Following are the broad parameters of the agreement, which Israeli and Palestinian negotiators have been working on through indirect talks in Cairo over recent weeks.
As part of the deal, both sides have agreed to address more complex issues dividing them – including the release of Palestinian prisoners and Gaza’s demands for a sea port – via further indirect talks starting within a month.
* Hamas and other resistance groups in Gaza agree to halt all rocket and mortar fire into Israel.
* Israel will stop all military action including air strikes and ground operations.
* Israel agrees to open more of its border crossings with Gaza to allow the easier flow of goods, including humanitarian aid and reconstruction equipment, into the coastal enclave.
* In a separate, bilateral agreement, Egypt will agree to open its 14 km (8 mile) border with Gaza at Rafah.
* The Palestinian Authority, headed by President Mahmoud Abbas, is expected to take over responsibility for administering Gaza’s borders from Hamas. Israel and Egypt hope it will ensure weapons, ammunition and any “dual-use” goods are prevented from flowing into Gaza.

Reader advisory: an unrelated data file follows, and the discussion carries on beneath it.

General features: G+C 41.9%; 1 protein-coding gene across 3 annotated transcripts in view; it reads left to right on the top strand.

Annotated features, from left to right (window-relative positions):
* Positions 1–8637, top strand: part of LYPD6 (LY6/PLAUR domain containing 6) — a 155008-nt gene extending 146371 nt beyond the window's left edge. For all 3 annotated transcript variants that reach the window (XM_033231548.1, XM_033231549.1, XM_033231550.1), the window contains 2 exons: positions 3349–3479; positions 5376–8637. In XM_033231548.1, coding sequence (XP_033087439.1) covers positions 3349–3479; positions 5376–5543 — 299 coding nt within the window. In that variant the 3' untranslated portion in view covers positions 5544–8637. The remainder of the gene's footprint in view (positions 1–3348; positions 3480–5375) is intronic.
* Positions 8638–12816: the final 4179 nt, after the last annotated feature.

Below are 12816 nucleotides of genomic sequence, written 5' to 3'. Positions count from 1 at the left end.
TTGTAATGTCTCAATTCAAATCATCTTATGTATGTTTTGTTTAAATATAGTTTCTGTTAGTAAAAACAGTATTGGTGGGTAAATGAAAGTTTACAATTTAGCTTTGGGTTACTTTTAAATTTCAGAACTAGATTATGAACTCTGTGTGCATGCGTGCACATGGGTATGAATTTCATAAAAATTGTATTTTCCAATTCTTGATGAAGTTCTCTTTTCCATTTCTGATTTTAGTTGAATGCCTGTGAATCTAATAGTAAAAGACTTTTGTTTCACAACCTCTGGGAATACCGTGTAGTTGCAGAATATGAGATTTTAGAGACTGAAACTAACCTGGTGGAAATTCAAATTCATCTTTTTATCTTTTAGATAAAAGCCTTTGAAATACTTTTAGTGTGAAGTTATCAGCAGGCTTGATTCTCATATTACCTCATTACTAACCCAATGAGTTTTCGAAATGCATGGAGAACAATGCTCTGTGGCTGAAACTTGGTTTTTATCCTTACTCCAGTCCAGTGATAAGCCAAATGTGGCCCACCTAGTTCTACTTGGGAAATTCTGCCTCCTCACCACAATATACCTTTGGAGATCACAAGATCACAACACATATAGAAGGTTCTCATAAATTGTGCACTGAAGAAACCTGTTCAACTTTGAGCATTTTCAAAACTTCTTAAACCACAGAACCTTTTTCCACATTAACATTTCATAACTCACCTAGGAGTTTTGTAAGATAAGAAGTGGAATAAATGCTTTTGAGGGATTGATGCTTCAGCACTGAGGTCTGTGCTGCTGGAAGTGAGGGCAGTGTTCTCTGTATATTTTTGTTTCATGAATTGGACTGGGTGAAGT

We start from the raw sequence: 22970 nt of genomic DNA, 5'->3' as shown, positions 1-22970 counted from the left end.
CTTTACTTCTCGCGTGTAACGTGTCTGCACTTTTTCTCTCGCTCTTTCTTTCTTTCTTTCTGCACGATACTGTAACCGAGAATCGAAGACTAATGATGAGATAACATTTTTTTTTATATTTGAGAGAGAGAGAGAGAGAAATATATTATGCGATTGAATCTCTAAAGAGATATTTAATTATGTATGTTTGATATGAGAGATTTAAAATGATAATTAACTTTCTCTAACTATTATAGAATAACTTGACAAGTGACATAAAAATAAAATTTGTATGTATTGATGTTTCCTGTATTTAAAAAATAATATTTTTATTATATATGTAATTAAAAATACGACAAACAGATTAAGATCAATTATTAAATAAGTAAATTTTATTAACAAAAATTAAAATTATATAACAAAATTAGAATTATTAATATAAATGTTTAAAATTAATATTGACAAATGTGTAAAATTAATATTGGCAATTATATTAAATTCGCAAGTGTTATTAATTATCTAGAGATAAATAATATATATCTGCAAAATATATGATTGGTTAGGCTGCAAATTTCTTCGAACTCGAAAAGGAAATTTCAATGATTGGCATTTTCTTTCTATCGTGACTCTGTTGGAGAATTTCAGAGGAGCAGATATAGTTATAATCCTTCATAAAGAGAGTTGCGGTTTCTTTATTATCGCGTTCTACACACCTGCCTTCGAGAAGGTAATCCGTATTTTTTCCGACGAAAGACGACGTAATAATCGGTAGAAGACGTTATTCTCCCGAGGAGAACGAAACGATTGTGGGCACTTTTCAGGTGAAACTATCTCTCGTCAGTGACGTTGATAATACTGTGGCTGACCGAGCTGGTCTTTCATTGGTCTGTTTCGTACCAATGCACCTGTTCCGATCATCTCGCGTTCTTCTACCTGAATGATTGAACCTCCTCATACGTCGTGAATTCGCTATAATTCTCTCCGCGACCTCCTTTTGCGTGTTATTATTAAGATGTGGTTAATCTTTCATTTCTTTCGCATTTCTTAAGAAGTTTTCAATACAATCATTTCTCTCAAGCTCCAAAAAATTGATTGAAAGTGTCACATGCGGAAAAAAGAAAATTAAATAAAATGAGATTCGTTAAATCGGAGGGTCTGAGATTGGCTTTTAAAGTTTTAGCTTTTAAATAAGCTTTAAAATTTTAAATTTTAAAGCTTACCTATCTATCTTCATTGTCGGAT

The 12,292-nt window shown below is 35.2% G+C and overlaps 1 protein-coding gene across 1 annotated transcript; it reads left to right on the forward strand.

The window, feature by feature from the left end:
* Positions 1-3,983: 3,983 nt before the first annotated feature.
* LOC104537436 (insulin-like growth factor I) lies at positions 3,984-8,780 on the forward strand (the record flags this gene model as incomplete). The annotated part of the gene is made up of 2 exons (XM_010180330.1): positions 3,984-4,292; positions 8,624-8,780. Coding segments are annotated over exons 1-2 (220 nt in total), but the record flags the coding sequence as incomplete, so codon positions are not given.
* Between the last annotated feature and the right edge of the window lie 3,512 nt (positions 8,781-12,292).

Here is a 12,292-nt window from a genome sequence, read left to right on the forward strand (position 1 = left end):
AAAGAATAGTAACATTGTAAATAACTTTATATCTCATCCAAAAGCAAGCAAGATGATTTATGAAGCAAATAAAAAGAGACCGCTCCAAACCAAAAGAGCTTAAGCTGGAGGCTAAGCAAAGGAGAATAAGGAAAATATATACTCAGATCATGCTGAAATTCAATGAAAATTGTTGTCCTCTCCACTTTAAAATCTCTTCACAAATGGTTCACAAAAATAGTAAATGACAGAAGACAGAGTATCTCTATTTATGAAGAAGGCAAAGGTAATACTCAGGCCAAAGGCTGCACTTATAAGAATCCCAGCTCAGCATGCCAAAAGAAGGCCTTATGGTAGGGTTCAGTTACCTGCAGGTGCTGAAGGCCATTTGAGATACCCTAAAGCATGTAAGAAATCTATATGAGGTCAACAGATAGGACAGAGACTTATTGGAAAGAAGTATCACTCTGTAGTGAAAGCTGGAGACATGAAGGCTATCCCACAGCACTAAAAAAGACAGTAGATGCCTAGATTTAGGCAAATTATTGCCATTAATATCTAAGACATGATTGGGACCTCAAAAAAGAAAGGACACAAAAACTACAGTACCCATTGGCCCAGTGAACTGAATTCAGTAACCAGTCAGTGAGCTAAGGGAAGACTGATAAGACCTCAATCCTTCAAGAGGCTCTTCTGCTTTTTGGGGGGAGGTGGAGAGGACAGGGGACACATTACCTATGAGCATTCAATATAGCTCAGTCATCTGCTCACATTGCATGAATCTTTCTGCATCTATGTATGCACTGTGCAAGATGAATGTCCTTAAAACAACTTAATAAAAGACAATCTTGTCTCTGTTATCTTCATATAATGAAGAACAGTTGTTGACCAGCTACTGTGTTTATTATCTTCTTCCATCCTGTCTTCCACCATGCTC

* The Palestinian Authority will lead in coordinating the reconstruction effort in Gaza with international donors, including the European Union.
* Israel is expected to narrow the security buffer along the inside of the Gaza border, reducing it from 300 metres to 100 meters if the truce holds. The move will allow Palestinians more access to farm land close to the border.
* Israel will extend the fishing limit off Gaza’s coast to six miles from three miles, with the possibility of widening it gradually if the truce holds. Ultimately, the Palestinians want to return to a full 12-mile international allowance.
LONGER TERM ISSUES TO BE DISCUSSED
* Hamas wants Israel to release hundreds of Palestinian prisoners rounded up in the West Bank following the killing of three Jewish seminary students in June. Hamas officially denied involvement in the killings.
* President Abbas, who heads the Fatah party, wants freedom for long-serving Palestinian prisoners whose release was dropped after the collapse of peace talks between Israel and the Palestinian Authority.
* Israel wants Hamas and other resistance groups in Gaza to hand over all body parts and personal effects of Israeli soldiers killed during the war.
* Hamas wants a sea port built in Gaza, allowing goods and people to be ferried in and out of the enclave. Israel has long rejected the plans, but it is possible that progress towards it could be made if there are absolute security guarantees.